Mucosal associated invariant T (MAIT) cells primarily contribute to immune defense against infectious pathogens and regulate pathogenesis of various inflammatory diseases.1 They are innate-like T lymphocytes expressing an invariant TCR Vα7.2-Jα33 chain in humans and displaying high expression levels of CD161 and IL-18R. They are primarily localized in mucosal tissue and respond to vitamin B2 metabolites in an MHC class 1b (MR1)-dependent manner.1 Despite a different ontogeny, MAIT cells share a close lineage relationship with invariant natural killer T (iNKT) cells, another invariant T-cell subset recognizing glycolipids and important for antitumor immunity.21 Moreover, it has been suggested that they share a common niche and could therefore be functionally redundant.3 Recently, MAIT cells have been implicated in cancer and were shown to support antitumor immunity;4 however, their exact role has not been well explored. Until now, most reports on involvement of MAIT cells in cancer have been limited to mucosa-associated cancers.5 Recently, however, Wallace et al. reported MAIT cell deficiency in chronic lymphocyte leukemia (CLL), suggesting a possible involvement of MAIT cells in hematologic malignancies as well.4 Further investigation of MAIT cell functionality in cancer patients beyond mucosa-associated malignancies is, therefore, warranted. In multiple myeloma (MM), invariant T cells such as iNKT cells have been reported by us and others to be deficient.6 This has not yet been investigated for MAIT cells and whether they prove to be important in MM has not been established. Their similarities with iNKT cells and their regulatory functions, together with recent reports suggesting their possible involvement in non-mucosa-associated malignancy, make them a logical candidate for further studies. Therefore, we examined the phenotype and functionality of MAIT cells in MM.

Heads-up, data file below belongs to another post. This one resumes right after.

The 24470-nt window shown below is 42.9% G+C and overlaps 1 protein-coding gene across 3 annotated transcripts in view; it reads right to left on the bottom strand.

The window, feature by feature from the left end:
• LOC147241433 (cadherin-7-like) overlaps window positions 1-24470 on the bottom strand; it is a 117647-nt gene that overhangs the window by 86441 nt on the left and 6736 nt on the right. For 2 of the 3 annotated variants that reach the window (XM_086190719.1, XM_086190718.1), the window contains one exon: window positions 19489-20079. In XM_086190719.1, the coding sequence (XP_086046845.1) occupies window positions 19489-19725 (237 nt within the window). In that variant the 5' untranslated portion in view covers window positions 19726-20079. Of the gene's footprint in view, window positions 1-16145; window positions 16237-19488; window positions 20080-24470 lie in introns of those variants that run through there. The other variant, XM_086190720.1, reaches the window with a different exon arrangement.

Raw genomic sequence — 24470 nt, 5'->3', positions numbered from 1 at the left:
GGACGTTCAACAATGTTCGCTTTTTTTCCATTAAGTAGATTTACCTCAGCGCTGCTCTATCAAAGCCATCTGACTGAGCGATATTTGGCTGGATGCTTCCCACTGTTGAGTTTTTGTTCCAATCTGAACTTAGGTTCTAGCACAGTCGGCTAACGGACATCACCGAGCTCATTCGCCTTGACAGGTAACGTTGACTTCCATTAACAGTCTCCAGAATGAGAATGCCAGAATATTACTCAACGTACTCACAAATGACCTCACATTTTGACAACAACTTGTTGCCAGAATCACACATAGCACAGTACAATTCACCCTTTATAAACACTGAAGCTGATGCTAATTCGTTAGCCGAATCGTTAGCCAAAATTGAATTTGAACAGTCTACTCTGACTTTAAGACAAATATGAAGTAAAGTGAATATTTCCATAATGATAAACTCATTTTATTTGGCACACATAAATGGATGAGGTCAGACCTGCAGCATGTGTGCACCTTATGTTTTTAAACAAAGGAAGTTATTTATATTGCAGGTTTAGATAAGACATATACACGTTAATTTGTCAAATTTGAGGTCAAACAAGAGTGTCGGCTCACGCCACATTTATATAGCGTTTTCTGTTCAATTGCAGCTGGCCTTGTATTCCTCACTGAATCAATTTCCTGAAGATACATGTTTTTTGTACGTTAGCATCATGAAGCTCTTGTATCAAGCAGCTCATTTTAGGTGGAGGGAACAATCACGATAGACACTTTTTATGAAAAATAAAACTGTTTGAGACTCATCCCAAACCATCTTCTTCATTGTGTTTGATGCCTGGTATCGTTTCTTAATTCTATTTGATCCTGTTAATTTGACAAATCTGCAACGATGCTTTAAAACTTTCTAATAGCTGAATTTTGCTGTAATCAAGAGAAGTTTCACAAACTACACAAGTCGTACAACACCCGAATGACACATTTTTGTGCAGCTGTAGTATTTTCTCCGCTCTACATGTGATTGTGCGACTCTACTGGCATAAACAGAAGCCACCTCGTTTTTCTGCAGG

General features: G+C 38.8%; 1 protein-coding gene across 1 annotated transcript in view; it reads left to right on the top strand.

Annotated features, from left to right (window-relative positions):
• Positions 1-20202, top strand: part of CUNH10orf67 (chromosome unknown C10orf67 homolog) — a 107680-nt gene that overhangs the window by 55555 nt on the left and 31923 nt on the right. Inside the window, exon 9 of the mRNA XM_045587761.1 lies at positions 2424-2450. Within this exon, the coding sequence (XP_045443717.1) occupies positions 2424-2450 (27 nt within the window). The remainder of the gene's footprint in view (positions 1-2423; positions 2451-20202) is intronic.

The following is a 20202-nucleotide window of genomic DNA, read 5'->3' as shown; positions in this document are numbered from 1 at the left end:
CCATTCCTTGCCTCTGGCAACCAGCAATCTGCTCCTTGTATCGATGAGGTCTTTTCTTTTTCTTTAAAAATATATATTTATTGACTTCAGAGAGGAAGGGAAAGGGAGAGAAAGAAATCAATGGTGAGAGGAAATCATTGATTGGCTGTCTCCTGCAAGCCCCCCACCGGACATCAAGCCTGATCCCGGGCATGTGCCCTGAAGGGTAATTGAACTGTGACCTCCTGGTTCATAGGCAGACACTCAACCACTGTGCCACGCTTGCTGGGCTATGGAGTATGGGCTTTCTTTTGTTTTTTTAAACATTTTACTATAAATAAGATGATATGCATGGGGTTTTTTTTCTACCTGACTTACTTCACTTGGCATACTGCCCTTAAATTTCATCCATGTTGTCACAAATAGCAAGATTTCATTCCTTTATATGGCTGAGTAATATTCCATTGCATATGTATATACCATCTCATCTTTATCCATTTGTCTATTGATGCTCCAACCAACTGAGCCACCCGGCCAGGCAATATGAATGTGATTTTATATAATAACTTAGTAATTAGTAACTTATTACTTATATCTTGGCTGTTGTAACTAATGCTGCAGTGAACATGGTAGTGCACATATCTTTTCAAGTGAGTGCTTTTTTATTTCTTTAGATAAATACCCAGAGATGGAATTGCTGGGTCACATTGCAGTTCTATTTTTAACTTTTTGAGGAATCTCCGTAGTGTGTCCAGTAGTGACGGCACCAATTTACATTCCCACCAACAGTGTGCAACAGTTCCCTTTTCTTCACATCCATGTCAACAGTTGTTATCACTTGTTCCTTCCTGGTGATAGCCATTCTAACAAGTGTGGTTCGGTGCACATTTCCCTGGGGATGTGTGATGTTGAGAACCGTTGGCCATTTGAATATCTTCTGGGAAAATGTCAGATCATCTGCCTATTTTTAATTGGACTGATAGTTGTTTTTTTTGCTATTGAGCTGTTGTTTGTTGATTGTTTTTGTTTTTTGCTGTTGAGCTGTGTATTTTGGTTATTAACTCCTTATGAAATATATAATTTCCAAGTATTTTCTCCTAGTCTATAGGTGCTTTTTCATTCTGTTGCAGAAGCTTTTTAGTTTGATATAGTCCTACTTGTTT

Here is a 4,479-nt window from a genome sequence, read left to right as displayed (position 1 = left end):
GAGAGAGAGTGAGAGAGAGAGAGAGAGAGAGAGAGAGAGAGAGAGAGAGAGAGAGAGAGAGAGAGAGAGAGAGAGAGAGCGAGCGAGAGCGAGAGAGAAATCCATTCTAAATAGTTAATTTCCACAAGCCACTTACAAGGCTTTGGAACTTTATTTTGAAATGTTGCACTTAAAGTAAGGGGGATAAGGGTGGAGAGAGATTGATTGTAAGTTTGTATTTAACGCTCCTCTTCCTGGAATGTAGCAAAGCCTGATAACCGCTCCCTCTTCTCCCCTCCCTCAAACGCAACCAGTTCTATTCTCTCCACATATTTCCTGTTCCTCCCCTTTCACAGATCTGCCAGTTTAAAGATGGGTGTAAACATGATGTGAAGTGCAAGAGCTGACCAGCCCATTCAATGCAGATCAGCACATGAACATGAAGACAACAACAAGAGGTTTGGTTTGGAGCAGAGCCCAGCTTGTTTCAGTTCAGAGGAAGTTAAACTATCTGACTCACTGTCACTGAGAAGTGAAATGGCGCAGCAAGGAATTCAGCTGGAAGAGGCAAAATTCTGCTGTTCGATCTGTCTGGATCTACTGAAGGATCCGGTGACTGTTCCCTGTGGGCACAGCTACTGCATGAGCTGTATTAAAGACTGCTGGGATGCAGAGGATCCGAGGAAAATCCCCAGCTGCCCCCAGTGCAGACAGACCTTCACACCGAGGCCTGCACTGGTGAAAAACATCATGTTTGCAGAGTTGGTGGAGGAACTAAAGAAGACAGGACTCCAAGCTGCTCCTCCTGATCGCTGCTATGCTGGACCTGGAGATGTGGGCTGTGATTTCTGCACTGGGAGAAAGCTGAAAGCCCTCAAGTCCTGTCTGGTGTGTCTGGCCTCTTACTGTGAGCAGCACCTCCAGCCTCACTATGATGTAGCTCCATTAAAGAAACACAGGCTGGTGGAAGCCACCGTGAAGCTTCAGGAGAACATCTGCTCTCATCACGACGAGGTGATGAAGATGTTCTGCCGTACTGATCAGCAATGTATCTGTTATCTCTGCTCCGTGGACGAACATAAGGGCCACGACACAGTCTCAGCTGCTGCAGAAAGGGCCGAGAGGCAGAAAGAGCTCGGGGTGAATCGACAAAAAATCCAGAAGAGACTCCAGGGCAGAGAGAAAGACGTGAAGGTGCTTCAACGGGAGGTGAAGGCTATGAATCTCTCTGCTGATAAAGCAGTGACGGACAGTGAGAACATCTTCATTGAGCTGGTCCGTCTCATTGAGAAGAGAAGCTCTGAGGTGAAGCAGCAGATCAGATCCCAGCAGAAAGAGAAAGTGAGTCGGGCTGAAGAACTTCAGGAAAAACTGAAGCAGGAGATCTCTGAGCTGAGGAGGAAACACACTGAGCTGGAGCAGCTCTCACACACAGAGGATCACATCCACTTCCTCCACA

A total of 14 newly diagnosed MM (NDMM) patients and 14 age-matched healthy controls were enrolled in this study (patients’ clinical characteristics are available in Online Supplementary Table S1). The frequency of MAIT cells (CD3Vα7.2CD161) in total CD3 lymphocytes was determined by flow cytometry in peripheral blood (PB) and bone marrow (BM) of NDMM patients and healthy counterparts (Figure 1A). MAIT cell percentages were significantly lower in NDMM patients compared to healthy individuals (Figure 1B). Reduced circulating MAIT cell numbers have also been reported in autoimmune disorders [e.g. systemic lupus erythematosus (SLE), rheumatoid arthritis and multiple sclerosis] and infectious diseases (tuberculosis, HIV) along with malignancies (chronic lymphocytic leukemia and mucosa-associated cancers).11754 However, we are the first to show MAIT cell disturbances in MM. MAIT cells can be subdivided into CD4, CD8 and double negative subsets (Figure 1C). In PB and BM, most of the MAIT cells carry either a CD8 or a double negative phenotype. Analysis of MAIT cells in NDMM patients by flow cytometry revealed significantly lower percentages of the CD8 MAIT cell subset and the double negative fraction (Figure 1D), while the CD4 fraction remained unchanged (data not shown). Therefore, reduced CD8 and DN subset levels seem to contribute to total MAIT-cell number reduction in MM. Similar observations were published for SLE, HIV and multiple sclerosis, but have not yet been reported in other cancers.11108